Since the early 1960s, the National Park Authority has employed rangers to help cope with increasing tourism and development, the first being John Wyatt, who has since written a number of guide books. He was joined two years later by a second, and since then the number of rangers has been rising.

The area has also become associated with writer Beatrix Potter. A number of tourists visit to see her family home, with particularly large numbers coming from Japan.

Tourism has now become the park's major industry, with about 12 million visitors each year, mainly from the UK's larger settlements, China, Japan, Spain, Germany and the US.[39] Windermere Lake Steamers are Cumbria's most popular charging tourist attraction with about 1.35 million paying customers each year, and the local economy is dependent upon tourists. The negative impact of tourism has been seen, however. Soil erosion, caused by walking, is now a significant problem, with millions of pounds being spent to protect over-used paths. In 2006, two Tourist Information Centres in the National Park were closed.

Cultural tourism is becoming an increasingly important part of the wider tourist industry. The Lake District's links with a wealth of artists and writers and its strong history of providing summer theatre performances in the old Blue Box of Century Theatre are strong attractions for visiting tourists. The tradition of theatre is carried on by venues such as Theatre by the Lake in Keswick with its summer season of six plays in repertoire, Christmas and Easter productions, and the many literature, film, mountaineering, jazz and creative arts festivals, such as the Kendal Mountain Festival and the Keswick Mountain Festival.

  

Gastronomy

  

The Lake District has been regarded as one of the best places to eat in Britain.[40] The region has four Michelin Star Restaurants including L'Enclume, Sharrow Bay, Holbeck Ghyll and The Samling in Ambleside. In addition, Cumbria has more microbreweries than any other county in Britain and together with Jennings Brewery supply a variety of ales to pubs and restaurants throughout the region.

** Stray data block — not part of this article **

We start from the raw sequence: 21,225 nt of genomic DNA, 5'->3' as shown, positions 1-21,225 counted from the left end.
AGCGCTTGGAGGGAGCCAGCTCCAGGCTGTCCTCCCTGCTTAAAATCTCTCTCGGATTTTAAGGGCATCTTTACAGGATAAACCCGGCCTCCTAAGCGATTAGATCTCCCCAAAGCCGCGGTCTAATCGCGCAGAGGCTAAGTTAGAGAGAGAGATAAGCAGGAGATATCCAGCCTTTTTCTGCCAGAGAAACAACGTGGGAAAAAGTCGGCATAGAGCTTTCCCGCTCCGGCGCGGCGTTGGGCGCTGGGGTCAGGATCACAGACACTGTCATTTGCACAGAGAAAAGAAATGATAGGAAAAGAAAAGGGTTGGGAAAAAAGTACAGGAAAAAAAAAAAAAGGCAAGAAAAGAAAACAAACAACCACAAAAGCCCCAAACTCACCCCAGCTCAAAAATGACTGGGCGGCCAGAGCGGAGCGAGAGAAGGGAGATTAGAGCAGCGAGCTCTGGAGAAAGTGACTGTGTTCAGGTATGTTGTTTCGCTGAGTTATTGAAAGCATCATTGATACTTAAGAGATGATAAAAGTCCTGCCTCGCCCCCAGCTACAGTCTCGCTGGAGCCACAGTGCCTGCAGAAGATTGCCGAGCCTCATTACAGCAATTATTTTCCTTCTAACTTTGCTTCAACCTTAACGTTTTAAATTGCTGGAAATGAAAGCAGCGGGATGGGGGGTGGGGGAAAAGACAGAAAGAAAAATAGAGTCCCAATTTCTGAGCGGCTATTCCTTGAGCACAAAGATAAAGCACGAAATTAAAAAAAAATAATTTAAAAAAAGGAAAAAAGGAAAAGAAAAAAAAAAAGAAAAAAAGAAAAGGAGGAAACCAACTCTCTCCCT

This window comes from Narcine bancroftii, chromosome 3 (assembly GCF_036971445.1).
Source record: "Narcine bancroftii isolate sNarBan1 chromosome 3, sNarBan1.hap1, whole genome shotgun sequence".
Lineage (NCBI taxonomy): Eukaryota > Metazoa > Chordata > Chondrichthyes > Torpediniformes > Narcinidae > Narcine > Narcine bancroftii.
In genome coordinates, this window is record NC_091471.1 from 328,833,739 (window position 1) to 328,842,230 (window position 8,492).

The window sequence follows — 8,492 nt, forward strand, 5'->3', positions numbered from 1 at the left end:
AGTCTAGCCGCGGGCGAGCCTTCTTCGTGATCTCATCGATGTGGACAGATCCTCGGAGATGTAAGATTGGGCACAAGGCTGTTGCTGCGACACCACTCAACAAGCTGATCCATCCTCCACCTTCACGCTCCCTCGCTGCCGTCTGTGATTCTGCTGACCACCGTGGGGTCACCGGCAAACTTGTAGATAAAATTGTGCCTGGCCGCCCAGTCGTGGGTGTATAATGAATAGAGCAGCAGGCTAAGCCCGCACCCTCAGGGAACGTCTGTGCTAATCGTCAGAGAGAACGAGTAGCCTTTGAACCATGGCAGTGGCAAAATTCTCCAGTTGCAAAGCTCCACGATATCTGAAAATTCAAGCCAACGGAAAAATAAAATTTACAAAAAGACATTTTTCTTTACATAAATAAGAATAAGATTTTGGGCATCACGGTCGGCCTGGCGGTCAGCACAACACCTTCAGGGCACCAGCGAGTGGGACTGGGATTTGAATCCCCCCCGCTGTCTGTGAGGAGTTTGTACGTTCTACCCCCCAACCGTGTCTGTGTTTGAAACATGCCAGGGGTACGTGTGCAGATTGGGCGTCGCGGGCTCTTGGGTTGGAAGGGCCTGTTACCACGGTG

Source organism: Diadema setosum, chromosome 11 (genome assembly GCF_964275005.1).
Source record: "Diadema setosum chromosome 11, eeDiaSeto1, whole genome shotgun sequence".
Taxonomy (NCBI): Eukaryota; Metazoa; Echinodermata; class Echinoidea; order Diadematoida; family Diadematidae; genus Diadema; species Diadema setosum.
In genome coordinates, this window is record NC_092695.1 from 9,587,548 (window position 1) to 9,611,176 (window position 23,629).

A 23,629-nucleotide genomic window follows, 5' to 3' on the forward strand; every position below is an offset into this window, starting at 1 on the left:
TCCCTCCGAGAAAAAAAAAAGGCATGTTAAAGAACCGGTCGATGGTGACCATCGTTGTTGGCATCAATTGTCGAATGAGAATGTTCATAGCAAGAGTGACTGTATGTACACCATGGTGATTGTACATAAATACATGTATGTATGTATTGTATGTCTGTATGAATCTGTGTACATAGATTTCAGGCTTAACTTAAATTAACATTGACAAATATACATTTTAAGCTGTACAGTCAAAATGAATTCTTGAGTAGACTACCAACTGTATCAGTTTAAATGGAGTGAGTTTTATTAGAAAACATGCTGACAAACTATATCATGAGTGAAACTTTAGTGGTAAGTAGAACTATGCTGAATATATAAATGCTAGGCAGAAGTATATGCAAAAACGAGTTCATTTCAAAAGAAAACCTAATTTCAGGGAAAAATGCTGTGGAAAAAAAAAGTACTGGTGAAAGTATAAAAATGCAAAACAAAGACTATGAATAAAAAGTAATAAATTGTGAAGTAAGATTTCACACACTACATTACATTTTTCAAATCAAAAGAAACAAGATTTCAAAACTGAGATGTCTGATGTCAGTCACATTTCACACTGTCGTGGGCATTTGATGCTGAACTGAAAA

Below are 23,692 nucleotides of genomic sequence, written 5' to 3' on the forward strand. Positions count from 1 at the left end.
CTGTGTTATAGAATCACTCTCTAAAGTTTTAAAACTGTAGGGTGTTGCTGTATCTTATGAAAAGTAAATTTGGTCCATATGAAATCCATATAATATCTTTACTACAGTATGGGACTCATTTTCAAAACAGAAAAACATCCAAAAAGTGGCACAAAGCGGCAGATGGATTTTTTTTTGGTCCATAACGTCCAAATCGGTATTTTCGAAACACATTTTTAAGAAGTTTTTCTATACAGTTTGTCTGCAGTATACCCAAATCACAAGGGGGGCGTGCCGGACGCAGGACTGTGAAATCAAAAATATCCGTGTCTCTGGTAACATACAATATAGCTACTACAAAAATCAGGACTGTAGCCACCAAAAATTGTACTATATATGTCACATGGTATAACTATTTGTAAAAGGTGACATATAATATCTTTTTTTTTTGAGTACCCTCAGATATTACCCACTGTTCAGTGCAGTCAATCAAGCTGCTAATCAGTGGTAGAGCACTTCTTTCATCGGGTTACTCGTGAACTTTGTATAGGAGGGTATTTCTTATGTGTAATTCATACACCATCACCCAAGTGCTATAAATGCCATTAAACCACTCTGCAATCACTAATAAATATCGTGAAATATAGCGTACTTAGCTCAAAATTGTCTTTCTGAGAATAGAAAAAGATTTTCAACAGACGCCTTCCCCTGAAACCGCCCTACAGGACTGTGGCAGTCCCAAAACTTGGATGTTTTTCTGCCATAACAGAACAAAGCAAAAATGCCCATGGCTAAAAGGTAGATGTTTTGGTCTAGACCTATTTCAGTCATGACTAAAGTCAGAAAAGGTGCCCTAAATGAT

Literature and art

  

The Lake District is intimately associated with English literature in the 18th and 19th centuries. Thomas Gray was the first to bring the region to attention, when he wrote a journal of his Grand Tour in 1769, but it was William Wordsworth whose poems were most famous and influential. Wordsworth's poem "I Wandered Lonely as a Cloud", inspired by the sight of daffodils on the shores of Ullswater, remains one of the most famous in the English language. Out of his long life of eighty years, sixty were spent amid its lakes and mountains, first as a schoolboy at Hawkshead, and afterwards living in Grasmere (1799–1813) and Rydal Mount (1813–50). Wordsworth, Coleridge and Southey became known as the Lake Poets.

The poet and his wife lie buried in the churchyard of Grasmere and very near to them are the remains of Hartley Coleridge (son of the poet Samuel Taylor Coleridge), who himself lived for many years in Keswick, Ambleside and Grasmere. Robert Southey, the Poet Laureate and friend of Wordsworth (who would succeed Southey as Laureate in 1843), was a resident of Keswick for forty years (1803–43), and was buried in Crosthwaite churchyard. Samuel Taylor Coleridge lived for some time in Keswick, and also with the Wordsworths at Grasmere. From 1807 to 1815 John Wilson lived at Windermere. Thomas de Quincey spent the greater part of the years 1809 to 1828 at Grasmere, in the first cottage which Wordsworth had inhabited. Ambleside, or its environs, was also the place of residence both of Thomas Arnold, who spent there the vacations of the last ten years of his life and of Harriet Martineau, who built herself a house there in 1845. At Keswick, Mrs Lynn Linton (wife of William James Linton) was born, in 1822. Brantwood, a house beside Coniston Water, was the home of John Ruskin during the last years of his life. His assistant W. G. Collingwood the author, artist and antiquarian lived nearby, and wrote Thorstein of the Mere, set in the Norse period.

In addition to these residents or natives of the Lake District, a variety of other poets and writers made visits to the Lake District or were bound by ties of friendship with those already mentioned above. These include Percy Bysshe Shelley, Sir Walter Scott, Nathaniel Hawthorne, Arthur Hugh Clough, Henry Crabb Robinson, "Conversation" Sharp, Thomas Carlyle, John Keats, Lord Tennyson, Matthew Arnold, Felicia Hemans, and Gerald Massey.

During the early 20th century, the children's author Beatrix Potter was in residence at Hill Top Farm, setting many of her famous Peter Rabbit books in the Lake District. Her life was made into a biopic film, starring Renée Zellweger and Ewan McGregor. Arthur Ransome lived in several areas of the Lake District, and set five of his Swallows and Amazons series of books, published between 1930 and 1947, in a fictionalised Lake District setting. So did Geoffrey Trease with his five Black Banner school stories (1949–56), starting with No Boats on Bannermere.